Eight students will be presenting the summer work at the Ocean Sciences Meeting in March 2022!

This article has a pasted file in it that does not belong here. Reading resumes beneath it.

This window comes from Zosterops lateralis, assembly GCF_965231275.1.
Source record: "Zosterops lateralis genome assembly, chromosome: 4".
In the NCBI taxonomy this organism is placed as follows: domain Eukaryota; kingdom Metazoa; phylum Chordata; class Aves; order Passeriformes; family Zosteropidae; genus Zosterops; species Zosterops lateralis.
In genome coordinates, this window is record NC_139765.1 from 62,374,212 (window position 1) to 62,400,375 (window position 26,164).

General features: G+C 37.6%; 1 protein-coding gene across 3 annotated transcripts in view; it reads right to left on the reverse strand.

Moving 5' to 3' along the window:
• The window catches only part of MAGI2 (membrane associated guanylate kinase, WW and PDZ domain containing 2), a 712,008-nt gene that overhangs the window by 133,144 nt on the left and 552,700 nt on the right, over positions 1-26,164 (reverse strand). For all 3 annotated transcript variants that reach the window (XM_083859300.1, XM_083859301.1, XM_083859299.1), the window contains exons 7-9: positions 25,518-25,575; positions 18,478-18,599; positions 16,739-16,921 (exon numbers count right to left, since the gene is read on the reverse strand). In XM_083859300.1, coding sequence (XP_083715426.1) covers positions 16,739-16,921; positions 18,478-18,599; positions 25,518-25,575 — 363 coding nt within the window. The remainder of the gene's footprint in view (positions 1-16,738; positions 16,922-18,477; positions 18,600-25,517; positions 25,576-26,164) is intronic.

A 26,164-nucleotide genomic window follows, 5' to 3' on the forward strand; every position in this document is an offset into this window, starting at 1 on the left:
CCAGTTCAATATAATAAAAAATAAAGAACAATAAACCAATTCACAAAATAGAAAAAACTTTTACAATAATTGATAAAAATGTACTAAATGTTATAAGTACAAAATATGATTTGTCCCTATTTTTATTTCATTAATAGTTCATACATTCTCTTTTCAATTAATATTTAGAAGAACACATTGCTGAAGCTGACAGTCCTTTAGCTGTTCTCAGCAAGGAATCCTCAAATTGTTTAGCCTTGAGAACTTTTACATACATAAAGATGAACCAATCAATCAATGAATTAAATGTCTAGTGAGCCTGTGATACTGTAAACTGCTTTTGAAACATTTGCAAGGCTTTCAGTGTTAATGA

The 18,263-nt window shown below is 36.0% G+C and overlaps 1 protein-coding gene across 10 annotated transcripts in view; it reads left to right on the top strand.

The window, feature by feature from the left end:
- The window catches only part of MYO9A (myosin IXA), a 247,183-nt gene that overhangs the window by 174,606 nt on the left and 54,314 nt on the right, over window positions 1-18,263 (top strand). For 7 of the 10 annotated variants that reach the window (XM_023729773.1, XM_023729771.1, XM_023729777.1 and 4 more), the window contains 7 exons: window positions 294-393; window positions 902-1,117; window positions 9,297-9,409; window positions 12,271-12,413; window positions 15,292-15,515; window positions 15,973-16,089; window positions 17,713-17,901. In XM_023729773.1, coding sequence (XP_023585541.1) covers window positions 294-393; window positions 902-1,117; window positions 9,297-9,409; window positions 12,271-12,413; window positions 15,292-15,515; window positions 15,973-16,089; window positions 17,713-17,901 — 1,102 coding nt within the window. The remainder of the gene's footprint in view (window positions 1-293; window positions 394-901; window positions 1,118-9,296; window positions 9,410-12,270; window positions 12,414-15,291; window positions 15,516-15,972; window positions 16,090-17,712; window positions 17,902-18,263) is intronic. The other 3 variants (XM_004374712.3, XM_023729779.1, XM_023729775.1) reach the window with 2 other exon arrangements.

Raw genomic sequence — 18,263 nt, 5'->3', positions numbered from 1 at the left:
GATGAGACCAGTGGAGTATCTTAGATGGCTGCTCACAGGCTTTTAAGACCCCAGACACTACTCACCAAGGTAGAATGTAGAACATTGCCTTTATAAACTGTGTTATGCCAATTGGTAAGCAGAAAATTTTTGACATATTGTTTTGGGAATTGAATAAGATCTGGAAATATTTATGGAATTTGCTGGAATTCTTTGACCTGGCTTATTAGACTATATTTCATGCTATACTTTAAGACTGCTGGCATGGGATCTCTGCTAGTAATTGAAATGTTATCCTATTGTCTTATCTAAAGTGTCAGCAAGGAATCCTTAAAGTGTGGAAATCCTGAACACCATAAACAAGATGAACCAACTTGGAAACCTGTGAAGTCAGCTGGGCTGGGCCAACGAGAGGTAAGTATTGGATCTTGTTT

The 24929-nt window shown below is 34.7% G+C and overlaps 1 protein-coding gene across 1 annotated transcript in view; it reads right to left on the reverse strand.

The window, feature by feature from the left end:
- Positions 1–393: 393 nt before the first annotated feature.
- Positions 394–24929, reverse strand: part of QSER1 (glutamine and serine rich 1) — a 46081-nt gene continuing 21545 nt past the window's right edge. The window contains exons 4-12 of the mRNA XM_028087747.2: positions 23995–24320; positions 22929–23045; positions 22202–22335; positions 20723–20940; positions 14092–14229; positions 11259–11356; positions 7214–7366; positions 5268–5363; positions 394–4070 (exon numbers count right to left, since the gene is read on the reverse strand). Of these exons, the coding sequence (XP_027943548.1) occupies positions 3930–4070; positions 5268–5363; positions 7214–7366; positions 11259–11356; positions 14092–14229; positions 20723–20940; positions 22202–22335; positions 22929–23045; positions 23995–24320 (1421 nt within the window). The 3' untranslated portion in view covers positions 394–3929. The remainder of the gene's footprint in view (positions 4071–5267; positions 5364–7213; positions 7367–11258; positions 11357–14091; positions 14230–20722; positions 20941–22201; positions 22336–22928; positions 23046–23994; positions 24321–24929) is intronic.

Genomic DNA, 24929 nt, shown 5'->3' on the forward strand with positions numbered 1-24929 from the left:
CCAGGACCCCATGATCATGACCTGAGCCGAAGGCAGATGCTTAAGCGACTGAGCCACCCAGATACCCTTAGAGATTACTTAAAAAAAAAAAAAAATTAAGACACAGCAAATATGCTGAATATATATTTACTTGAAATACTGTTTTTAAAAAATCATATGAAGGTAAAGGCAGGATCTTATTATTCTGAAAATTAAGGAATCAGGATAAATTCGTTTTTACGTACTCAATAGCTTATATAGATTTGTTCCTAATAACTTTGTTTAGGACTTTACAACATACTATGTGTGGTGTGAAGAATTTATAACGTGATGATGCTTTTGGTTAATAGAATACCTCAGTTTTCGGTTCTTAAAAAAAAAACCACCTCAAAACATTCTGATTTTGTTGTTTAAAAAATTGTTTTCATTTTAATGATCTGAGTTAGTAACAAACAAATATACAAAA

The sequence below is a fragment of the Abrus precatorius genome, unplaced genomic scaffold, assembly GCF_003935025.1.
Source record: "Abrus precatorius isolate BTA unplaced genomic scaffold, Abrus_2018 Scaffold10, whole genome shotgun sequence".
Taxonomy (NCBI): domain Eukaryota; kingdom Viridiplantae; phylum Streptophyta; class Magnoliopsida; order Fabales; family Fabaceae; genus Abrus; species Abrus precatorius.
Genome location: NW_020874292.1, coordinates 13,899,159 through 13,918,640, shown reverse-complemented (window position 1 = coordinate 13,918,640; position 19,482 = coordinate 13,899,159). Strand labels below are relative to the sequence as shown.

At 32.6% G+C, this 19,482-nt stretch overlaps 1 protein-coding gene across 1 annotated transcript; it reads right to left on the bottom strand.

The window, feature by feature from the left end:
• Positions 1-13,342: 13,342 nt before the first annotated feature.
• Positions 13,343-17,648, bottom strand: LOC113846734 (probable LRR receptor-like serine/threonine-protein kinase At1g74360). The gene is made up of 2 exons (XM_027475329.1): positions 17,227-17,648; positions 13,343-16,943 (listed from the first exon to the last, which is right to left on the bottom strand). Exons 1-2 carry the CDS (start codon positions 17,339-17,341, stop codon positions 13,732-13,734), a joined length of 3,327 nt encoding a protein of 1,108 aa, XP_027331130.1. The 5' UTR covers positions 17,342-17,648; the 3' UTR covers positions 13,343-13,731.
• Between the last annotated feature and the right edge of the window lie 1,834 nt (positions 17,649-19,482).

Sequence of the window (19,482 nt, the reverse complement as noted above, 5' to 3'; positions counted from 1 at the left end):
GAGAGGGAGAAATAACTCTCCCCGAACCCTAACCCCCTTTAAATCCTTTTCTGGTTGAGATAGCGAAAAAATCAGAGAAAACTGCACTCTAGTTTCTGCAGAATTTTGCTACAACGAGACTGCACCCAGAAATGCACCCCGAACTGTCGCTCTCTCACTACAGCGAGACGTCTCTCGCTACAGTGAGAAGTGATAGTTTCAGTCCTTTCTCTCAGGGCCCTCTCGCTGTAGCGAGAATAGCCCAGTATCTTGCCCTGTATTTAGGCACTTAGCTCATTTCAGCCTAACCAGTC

Living shorelines are native marsh plantings that control coastal erosion and provide coastal resilience to sea level rise (SLR) by migrating upland during SLR. Living shorelines require breakwaters to dissipate wave energy to prevent marsh boundary erosion and facilitate sedimentation. Currently, breakwaters are built with riprap which cannot adapt to SLR. Alternatively, oyster castles are modular cinder blocks for building breakwaters that initiate the development of oyster reefs which can adapt to SLR by growing equivalently with rising sea level. This research used Delft3D to model the effects of SLR on coastal morphology with 3 domain configurations: 1) only marsh, 2) traditional living shorelines with riprap and 3) living shorelines with oyster castles. The model objectives included comparing marsh deposition between oyster castle and riprap breakwaters and determining the important parameters affecting living shoreline evolution. All domains were 2 km wide by 1 km in length to mimic coastal bay conditions. Simulations were set for a temporal scale of 150 days and increased by a morphological factor of 150 to project for 60 years. Experimental parameters included vegetation density, nearshore slope, SLR, and suspended sediment concentration (SSC). Oyster castles facilitated greater marsh deposition than riprap at +8.9 mm under current sea level, +3.5 mm with SLR of 0.4 m, and +3.3 mm with SLR of 0.8 m. Increased nearshore slope and higher SSC both increased sediment deposition in the marsh. Increased sea level and higher marsh density decreased maximum bed shear stress. Therefore, coastal restoration efforts should strive to integrate oyster castles into living shorelines and increase marsh density to enhance sediment deposition and coastal resilience. These modelling efforts focused on quantifying the impacts of coastal processes on marsh dynamics and building the framework of a model for use in future research.